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I’m Dr. Wade Gilbert, coach education advisor to Human Kinetics ("The Coach Doc") and Editor-in-Chief of the International Sport Coaching Journal.
Spend enough time around competitive sport and you will undoubtedly encounter the ‘puppet-master’ coach. You know the coach, the one who is constantly hollering and gesturing at the athletes as they are trying to perform or learn a skill. ‘Puppet-master’ coaching is a form of over-coaching. Over-coaching occurs when coaches intervene too much by providing excessive feedback and too much instruction. This ultimately overwhelms athletes and dampens the natural enthusiasm they bring to their sport.
Set a goal this year to make your coaching less visible. A simple and time-tested way to quickly improve your coaching, and create more effective coach-athlete relationships, is to avoid the tendency to over-coach. Spend more time observing and listening to your athletes and less time intervening. In training, give athletes enough time and personal space to practice the techniques and tactics that will help them succeed against their opponents. In competitions, trust your athletes and given them enough freedom to perform what you taught them in practices. This is what I mean by ‘coaching in the background’.
The word ‘background’ is typically defined as “a position that attracts little attention” (www.merriam-webster.com/dictionary/background). This is exactly how most championship and hall of fame coaches describe their role. For example, Doug Lemov, author of Teach Like a Champion, references legendary coach John Wooden as an example of selfless coaching. Athletes of current day championship coaches such as Bill Belichick similarly describe their coaches as selfless helpers who create the conditions for success and then step out of the way. This approach works because it shows that the coach is more concerned with the athlete’s needs instead of their own selfish desire for attention or recognition.
Ask any athlete to reflect back on what motivated them to first get involved in sport. I guarantee they won’t say ‘because I wanted to be coached’. They will tell you about their love for the game and their desire to play and improve their skills in a fun environment with their friends. Coaches don’t attract young people to sport, but coaches most certainly can and do turn people off of sport, particularly when they over-coach.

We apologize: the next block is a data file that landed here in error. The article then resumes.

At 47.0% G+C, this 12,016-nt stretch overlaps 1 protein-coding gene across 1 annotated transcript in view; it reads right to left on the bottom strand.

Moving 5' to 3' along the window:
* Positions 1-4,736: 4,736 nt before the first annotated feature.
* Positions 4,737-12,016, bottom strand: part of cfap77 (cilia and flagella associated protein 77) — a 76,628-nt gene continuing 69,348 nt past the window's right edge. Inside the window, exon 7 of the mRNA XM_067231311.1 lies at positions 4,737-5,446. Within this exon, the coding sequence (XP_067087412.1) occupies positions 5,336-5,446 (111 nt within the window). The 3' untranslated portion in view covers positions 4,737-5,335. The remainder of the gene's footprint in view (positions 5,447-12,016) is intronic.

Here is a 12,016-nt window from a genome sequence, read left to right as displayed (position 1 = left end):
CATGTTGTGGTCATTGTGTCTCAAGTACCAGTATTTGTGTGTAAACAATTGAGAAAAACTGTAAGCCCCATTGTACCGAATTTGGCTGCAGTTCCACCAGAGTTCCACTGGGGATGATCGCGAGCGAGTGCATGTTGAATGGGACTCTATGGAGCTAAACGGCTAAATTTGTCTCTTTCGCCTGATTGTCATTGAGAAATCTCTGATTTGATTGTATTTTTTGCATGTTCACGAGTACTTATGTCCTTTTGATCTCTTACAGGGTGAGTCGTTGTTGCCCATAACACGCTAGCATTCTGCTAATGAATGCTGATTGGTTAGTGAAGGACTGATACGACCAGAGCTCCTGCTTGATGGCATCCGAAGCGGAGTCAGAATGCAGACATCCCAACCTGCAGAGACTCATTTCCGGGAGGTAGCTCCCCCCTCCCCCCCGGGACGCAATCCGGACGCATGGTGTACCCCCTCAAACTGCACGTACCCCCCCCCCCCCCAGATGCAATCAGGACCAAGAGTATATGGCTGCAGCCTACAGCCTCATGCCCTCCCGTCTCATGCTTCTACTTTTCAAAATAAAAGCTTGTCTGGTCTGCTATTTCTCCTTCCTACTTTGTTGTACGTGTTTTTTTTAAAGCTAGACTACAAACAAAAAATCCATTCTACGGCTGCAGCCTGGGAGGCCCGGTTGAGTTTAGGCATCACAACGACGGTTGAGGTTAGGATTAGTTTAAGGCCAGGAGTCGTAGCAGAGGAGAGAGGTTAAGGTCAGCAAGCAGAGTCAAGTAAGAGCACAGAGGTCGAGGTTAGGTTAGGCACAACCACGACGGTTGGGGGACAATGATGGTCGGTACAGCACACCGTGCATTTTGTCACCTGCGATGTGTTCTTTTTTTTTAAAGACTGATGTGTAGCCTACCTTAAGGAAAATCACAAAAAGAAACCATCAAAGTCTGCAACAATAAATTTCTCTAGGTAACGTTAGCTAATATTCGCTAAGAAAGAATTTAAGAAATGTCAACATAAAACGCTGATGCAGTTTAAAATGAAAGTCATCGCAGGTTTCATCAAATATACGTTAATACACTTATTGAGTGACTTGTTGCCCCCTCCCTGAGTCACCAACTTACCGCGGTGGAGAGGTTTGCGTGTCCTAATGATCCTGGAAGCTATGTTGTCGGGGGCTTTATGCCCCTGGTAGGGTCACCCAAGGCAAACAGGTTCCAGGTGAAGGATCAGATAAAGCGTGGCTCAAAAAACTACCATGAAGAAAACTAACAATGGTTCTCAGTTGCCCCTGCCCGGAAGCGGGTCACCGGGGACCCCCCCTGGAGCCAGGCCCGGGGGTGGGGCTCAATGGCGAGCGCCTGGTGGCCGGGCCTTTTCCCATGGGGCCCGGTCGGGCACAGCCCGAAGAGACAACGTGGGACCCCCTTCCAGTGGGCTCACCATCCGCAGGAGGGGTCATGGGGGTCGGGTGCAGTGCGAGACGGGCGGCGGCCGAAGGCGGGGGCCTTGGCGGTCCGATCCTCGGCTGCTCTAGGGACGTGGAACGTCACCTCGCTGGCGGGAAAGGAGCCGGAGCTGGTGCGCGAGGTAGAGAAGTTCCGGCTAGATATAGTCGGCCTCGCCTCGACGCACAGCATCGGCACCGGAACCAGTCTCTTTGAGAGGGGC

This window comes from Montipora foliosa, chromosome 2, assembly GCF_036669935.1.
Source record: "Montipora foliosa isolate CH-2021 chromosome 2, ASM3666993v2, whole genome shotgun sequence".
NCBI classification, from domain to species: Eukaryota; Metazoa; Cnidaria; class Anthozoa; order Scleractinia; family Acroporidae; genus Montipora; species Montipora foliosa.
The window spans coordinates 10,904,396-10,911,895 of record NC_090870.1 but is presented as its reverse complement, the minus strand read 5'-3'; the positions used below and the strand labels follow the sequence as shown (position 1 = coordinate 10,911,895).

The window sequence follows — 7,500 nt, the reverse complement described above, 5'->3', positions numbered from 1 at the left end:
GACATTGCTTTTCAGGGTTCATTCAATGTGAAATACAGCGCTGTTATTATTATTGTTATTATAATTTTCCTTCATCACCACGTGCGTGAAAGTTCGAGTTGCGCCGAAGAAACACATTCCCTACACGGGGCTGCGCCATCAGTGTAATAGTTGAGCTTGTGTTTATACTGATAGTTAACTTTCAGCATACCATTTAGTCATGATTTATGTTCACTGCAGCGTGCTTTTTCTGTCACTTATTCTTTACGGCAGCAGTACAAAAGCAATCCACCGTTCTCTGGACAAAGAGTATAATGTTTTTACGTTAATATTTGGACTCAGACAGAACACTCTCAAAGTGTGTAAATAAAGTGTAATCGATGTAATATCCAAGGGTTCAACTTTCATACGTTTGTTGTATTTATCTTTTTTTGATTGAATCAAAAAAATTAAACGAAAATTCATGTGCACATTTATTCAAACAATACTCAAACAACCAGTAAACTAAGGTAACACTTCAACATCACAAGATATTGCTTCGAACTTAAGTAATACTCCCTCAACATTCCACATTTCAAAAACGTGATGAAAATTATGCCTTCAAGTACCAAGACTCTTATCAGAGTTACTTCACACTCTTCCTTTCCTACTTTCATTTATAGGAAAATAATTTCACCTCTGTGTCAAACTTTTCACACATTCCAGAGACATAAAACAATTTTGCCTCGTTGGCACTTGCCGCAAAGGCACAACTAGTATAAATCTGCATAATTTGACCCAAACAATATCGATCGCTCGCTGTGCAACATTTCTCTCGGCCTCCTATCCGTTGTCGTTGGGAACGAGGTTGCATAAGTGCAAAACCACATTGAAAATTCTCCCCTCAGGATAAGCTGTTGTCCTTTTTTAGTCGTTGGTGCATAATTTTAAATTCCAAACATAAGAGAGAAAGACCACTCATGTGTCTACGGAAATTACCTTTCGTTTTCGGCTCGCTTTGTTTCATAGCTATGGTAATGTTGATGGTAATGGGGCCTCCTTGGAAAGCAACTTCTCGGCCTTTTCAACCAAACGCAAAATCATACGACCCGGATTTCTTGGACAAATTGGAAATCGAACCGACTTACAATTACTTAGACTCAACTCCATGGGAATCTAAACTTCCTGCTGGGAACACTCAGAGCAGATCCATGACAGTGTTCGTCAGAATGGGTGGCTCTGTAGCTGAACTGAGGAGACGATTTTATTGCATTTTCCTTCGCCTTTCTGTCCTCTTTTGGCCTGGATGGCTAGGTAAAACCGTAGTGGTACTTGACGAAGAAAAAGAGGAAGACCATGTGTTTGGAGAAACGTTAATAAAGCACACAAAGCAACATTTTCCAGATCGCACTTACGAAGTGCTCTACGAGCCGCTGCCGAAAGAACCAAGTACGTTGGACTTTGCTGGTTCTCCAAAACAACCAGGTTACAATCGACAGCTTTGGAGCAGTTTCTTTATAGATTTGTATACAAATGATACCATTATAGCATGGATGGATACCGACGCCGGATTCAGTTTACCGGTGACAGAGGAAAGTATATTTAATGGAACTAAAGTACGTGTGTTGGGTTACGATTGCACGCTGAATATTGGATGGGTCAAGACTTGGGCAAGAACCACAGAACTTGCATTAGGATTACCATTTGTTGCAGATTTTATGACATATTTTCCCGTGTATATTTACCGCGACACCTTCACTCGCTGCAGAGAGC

Behavior observation research with coaches shows that effective coaches spend most of their time ‘in the background’ observing their athletes. For example, some studies show that effective coaches spend 80% or more of their time during practices silently watching their athletes. A visitor to this type of practice might wrongly conclude that the coach was not doing their job, and that very little coaching was taking place. Successful coaches spend most of their time observing so that they can make informed and effective judgments about how and when to provide efficient and meaningful feedback to their athletes.
A short online video of Olympic weightlifting coach Anders Lindsjö during a training session provides a vivid example of ‘coaching in the background’ in action (www.youtube.com/watch?v=HG0CZq4H-xA&feature=youtu.be). Notice how coach Lindsjö makes himself less visible by spending most of his time silently observing the athlete practicing the skill. Also notice how coach Lindsjö then uses the natural pauses in the training to ask for – instead of give – feedback. There is a consistent pattern of brief instruction, observation, ask for feedback, followed by a few simple cues. This cycle is repeated throughout the training session. The coach is ‘in the background’ providing support and guidance as needed.
Make an effort to move your coaching to the background this year and you will realize more positive and trusting relationships with your athletes and greater improvements in training and performance. As an added benefit, you will find that you are more relaxed and focused while coaching, and that coaching is more enjoyable.
A list of sources used to prepare this edition is provided at the end of the written transcript.
Allen, J., & Ritchie, D. (in press). ‘Let them get on with it’: Coaches’ perceptions of their roles and coaching practices during Olympic and Paralympic Games. International Sport Coaching Journal [journals.humankinetics.com/iscj]
Becker, A. (2013). Quality coaching behaviors. In P. Potrac, W. Gilbert, & J. Denison (Eds.), Routledge handbook of sports coaching (pp. 184-195). London: Routledge.
Cushion, C. (2010). Coach behavior. In J. Lyle & C. Cushion (Eds.), Sports coaching: Professoinalisation and practice (pp. 43-61). Edinburgh, UK: Churchill Livingstone Elsevier.
Erickson, K., & Gilbert, W. (2013). Coach-athlete interactions in children’s sport. In J. Côté & R. Lidor (Eds.), Conditions of children’s talent development in sport (pp. 139-156). Morgantown, WV: Fitness Information Technology.
Lemov, D. (2014, December 5). Annals of coaching: A brief reflection on selflessness, ego and John Wooden. Retrieved from teachlikeachampion.com/blog/coaching-and-practice/annals-coaching-brief-reflection-selflessness-ego-john-wooden/
Nainby, S. (2015, January 9). An interesting look at coaching methods of Anders Lindsjo irrespective of whether you care about OL – coaching the snatch [Twitter post]. Retrieved from twitter.com/SiNainby/status/553561771609300995
Reyes, L. (2015, January 8). Bill Belichick takes same approach no matter the game. USA Today. Retrieved from www.usatoday.com/story/sports/nfl/patriots/2015/01/08/bill-belichick-tom-brady-divisional-playoff/21476239/
Turnnidge, J., Côté, J., Hollensteina, T., & Deakin, J. (2014). A direct observation of the dynamic content and structure of coach-athlete interactions in a model sport program. Journal of Applied Sport Psychology, 26, 225-240.